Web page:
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Spanish researchers show that TYLCV is not transmitted by tomato seeds

The Institute of Subtropical and Mediterranean Horticulture (IHSM) La Mayora (a center of the Higher Council for Scientific Research and the University of Malaga), in partnership with the National Institute of Agricultural and Food Technology and Research (INIA), has conducted a study about the virus that causes the tomato yellow leaf curl disease (TYLCV), concluding that it does not spread through the seeds.

To come to this conclusion, the researchers have analyzed more than 3,000 plants grown from seeds collected from infected plants of seven different tomato genotypes, and in no case was there transmission of the TYLCV to the offspring.

The results of the research are of great importance, not only for seed houses, but for tomato producers, with tomatoes being one of the main horticultural crops in Andalusia. Almeria alone cultivates more than 10,000 hectares. It is followed by Granada, with 3,484 hectares. In Malaga, the crop covers about 1,000 hectares.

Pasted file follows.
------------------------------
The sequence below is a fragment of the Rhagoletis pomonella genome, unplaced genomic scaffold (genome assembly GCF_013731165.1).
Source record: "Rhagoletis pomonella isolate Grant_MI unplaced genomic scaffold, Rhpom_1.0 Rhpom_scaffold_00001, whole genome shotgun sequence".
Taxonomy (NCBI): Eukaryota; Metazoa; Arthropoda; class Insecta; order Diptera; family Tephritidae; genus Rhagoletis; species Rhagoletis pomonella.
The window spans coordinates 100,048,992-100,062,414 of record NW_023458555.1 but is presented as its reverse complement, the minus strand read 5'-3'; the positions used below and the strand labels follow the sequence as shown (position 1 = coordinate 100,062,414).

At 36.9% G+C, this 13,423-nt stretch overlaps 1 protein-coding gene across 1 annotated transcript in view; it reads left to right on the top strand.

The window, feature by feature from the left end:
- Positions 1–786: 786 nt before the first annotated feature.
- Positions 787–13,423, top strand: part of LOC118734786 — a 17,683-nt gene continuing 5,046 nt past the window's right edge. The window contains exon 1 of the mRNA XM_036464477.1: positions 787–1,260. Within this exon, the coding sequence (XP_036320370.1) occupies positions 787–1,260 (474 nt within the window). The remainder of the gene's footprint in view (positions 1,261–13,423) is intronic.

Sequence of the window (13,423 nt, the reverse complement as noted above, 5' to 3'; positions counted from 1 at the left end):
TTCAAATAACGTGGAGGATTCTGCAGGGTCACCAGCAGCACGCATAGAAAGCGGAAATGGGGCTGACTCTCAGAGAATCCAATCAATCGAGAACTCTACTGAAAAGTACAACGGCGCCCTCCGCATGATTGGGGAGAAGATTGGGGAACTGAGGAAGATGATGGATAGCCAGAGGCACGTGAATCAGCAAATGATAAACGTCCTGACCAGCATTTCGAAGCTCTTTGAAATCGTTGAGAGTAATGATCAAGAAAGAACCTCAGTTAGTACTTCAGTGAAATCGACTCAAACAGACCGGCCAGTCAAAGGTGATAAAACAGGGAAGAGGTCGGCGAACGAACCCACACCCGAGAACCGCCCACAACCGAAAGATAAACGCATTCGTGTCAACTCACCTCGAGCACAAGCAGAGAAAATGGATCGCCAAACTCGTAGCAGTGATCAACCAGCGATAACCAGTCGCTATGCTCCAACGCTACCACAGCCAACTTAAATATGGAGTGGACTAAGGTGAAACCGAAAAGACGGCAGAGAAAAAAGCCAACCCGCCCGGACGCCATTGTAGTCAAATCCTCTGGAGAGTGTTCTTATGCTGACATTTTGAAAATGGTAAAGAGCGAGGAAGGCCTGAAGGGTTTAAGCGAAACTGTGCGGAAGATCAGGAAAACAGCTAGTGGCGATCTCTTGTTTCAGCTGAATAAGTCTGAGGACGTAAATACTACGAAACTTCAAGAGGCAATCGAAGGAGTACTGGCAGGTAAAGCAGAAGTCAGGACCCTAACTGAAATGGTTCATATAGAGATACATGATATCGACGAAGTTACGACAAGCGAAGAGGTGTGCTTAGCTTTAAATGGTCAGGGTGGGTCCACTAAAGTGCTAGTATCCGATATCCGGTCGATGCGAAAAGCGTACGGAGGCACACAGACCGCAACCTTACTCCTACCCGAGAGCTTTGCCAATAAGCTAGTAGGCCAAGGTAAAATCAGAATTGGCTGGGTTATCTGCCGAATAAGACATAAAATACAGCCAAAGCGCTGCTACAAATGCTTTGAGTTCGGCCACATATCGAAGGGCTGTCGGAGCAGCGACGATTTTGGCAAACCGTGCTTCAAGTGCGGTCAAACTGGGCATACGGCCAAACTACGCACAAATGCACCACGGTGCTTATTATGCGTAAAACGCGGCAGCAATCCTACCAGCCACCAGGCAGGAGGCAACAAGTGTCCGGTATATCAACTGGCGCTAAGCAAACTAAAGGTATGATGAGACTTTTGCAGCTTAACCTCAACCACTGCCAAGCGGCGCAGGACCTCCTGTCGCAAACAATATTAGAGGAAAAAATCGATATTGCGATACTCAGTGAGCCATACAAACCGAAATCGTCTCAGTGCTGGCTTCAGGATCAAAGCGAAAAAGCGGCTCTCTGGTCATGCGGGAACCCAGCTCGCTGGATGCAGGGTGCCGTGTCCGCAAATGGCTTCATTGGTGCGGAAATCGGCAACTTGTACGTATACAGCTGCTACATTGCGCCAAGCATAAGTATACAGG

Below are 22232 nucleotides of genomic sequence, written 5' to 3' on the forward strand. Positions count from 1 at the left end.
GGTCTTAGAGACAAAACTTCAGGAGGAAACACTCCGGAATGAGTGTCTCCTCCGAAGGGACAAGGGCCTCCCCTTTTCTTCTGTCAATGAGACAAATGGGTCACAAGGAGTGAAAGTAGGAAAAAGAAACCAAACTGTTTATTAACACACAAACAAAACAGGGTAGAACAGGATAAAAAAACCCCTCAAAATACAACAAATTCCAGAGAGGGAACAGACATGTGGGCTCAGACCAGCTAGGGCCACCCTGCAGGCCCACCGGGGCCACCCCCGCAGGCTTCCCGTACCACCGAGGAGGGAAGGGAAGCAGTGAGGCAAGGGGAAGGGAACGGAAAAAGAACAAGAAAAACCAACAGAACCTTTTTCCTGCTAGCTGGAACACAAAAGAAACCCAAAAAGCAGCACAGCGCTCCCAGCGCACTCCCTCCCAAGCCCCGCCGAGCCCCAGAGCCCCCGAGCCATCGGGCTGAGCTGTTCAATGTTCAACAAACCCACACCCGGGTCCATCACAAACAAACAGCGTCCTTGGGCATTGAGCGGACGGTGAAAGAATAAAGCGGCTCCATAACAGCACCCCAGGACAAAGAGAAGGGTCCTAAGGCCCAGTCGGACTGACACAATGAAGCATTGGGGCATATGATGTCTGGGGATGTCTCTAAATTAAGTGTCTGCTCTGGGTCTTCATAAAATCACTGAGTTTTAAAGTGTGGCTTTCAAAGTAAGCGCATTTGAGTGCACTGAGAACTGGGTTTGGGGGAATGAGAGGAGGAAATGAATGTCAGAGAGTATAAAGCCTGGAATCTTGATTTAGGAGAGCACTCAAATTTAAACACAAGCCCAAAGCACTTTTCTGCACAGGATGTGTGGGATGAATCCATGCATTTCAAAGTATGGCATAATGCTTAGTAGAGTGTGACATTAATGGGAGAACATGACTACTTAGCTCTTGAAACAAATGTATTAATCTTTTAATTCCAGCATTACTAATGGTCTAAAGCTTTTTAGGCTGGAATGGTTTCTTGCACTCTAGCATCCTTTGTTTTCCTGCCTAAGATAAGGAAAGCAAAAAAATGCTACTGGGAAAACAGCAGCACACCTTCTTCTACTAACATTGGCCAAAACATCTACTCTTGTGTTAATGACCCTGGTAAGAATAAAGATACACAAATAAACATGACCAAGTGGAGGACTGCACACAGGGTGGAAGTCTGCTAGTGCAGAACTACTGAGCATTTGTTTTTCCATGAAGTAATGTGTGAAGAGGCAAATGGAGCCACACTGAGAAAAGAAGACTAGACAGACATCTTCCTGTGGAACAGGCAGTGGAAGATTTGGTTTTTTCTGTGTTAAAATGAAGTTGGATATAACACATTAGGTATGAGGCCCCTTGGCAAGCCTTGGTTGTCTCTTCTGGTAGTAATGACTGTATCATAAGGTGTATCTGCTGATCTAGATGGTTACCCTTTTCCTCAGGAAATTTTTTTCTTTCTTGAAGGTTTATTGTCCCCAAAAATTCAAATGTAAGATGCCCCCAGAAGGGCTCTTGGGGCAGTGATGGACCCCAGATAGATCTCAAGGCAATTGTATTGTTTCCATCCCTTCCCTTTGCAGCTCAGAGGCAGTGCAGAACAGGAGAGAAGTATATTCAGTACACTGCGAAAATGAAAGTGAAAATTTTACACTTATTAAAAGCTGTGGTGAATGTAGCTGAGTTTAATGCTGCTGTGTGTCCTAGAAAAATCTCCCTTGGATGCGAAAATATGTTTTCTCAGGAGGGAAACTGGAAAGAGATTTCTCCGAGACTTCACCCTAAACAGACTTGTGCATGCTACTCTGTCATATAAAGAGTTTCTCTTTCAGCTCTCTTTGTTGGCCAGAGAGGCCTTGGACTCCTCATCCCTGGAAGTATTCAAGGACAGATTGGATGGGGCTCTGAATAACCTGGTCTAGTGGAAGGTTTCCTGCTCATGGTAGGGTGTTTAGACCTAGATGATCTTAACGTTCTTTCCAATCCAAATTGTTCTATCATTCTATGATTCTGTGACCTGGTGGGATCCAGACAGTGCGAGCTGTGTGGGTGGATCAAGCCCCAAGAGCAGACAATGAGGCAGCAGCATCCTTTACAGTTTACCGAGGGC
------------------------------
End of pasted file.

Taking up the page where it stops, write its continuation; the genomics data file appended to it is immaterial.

Despite the importance of tomatoes for the Andalusian agricultural sector, there are diseases that cause great financial losses. One of them is the one caused by the TYLCV.

Under natural conditions, the TYLCV is transmitted by the whitefly Bemisia tabaci, but recent work has suggested its possible transmission through tomato seeds, based on infections observed in Korea. Due to the consequences of this finding in the epidemiology and control of the disease, researchers of the IHSM La Mayora and INIA considered it essential to review and extend these results to other tomato growing areas.

The work has shown that the TYLCV is found in flowers and reproductive organs and can be detected in the seeds of tomatoes and the Nicotiana benthamiana species, but it is not transmitted vertically to the offspring.



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